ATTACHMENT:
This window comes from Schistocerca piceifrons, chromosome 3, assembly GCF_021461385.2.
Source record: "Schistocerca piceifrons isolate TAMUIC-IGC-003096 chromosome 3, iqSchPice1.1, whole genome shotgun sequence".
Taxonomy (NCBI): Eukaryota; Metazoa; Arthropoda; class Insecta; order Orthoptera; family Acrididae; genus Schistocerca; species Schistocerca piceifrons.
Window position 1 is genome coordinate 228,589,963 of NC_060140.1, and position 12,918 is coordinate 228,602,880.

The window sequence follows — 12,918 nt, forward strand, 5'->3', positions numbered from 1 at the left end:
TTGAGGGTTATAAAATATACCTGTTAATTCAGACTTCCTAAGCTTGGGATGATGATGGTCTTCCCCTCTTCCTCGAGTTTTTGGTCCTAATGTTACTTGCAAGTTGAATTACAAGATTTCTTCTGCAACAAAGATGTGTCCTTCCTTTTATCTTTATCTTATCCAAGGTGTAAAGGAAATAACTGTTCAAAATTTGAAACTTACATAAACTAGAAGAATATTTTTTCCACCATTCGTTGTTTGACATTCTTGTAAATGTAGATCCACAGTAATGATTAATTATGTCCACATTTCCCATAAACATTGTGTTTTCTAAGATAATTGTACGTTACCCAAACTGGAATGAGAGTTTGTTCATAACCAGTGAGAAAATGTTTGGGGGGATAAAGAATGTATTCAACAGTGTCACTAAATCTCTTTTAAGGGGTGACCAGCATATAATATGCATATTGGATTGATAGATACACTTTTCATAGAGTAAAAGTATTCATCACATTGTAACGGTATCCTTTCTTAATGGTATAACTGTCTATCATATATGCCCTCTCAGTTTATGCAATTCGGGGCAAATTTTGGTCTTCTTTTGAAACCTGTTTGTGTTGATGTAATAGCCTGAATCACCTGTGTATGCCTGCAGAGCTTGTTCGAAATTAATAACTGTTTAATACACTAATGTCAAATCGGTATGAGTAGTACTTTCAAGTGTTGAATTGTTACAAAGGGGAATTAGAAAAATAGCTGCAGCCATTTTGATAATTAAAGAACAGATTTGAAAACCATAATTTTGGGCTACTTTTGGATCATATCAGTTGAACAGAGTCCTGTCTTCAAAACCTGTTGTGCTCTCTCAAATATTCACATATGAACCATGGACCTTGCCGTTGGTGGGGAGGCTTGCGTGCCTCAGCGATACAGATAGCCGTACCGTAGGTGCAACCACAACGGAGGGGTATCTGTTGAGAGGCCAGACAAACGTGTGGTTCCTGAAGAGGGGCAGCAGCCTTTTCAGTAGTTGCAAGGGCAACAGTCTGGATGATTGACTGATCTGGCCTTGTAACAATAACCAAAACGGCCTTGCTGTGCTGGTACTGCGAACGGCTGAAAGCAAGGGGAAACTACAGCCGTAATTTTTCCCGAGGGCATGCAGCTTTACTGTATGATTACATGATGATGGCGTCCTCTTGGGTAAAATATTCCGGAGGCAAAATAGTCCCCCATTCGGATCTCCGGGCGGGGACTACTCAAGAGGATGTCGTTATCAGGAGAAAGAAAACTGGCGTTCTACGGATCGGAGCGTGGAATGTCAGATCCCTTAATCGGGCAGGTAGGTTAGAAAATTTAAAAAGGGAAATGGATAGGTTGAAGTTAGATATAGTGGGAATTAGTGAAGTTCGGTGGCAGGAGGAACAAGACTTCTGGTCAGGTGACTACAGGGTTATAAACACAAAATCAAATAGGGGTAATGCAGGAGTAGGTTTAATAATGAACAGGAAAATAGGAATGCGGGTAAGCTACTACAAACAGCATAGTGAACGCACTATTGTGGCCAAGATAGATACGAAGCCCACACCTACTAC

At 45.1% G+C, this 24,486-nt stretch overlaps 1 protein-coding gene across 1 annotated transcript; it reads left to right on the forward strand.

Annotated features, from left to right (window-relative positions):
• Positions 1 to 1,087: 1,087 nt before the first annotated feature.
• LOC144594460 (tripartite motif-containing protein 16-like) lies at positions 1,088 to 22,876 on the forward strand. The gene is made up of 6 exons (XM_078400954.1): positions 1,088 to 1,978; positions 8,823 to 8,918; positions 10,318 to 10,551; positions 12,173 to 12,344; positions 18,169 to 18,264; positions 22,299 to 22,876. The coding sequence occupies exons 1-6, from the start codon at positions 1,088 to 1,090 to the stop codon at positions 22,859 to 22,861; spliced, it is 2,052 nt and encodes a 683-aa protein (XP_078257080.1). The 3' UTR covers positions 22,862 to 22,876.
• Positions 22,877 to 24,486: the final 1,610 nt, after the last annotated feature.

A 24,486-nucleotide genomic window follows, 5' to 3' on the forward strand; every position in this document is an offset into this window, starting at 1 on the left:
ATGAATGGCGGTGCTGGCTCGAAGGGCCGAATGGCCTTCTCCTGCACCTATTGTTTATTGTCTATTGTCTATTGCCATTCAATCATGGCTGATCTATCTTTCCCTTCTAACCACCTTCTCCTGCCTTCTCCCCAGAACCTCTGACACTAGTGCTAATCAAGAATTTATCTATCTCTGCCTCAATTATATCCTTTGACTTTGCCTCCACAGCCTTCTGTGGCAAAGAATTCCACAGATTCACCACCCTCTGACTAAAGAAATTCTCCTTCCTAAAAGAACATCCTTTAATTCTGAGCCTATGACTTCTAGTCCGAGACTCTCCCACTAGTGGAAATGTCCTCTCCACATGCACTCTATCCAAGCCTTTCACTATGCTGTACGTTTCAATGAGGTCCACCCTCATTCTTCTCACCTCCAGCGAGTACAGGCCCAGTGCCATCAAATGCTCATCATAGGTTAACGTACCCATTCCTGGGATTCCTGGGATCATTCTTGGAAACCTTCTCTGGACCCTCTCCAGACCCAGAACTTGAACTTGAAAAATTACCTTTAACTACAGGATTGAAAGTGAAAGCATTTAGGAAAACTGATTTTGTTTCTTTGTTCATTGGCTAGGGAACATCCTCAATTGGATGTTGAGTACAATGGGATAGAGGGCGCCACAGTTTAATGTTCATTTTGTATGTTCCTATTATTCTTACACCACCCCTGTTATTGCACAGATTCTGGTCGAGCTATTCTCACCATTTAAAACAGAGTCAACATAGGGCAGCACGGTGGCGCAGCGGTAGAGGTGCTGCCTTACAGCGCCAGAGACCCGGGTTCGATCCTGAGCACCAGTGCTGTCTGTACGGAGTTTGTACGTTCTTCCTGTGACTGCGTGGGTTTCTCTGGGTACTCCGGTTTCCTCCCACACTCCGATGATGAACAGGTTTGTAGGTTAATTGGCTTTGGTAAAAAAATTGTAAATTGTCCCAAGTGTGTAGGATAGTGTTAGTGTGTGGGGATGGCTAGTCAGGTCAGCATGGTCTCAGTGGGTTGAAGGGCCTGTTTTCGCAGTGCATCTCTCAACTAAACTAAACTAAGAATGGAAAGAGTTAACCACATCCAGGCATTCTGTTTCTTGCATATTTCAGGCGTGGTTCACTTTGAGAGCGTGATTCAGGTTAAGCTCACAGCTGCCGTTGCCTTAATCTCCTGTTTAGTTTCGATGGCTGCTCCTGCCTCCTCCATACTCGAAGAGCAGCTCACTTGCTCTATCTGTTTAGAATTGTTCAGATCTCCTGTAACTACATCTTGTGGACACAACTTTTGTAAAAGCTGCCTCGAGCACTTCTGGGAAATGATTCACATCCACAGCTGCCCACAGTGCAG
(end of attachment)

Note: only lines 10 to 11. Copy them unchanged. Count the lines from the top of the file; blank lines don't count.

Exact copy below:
• LOC144594460 (tripartite motif-containing protein 16-like) lies at positions 1,088 to 22,876 on the forward strand. The gene is made up of 6 exons (XM_078400954.1): positions 1,088 to 1,978; positions 8,823 to 8,918; positions 10,318 to 10,551; positions 12,173 to 12,344; positions 18,169 to 18,264; positions 22,299 to 22,876. The coding sequence occupies exons 1-6, from the start codon at positions 1,088 to 1,090 to the stop codon at positions 22,859 to 22,861; spliced, it is 2,052 nt and encodes a 683-aa protein (XP_078257080.1). The 3' UTR covers positions 22,862 to 22,876.
• Positions 22,877 to 24,486: the final 1,610 nt, after the last annotated feature.